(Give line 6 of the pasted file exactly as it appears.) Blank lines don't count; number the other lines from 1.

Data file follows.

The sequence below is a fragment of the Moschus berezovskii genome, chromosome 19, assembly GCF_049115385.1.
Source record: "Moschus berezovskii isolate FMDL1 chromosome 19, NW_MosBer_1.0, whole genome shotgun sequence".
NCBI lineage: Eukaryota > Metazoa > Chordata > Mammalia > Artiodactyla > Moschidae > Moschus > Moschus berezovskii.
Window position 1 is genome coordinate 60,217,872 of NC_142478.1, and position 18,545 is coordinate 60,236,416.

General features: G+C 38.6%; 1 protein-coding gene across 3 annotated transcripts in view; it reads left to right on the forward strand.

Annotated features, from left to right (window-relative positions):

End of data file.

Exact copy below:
Annotated features, from left to right (window-relative positions):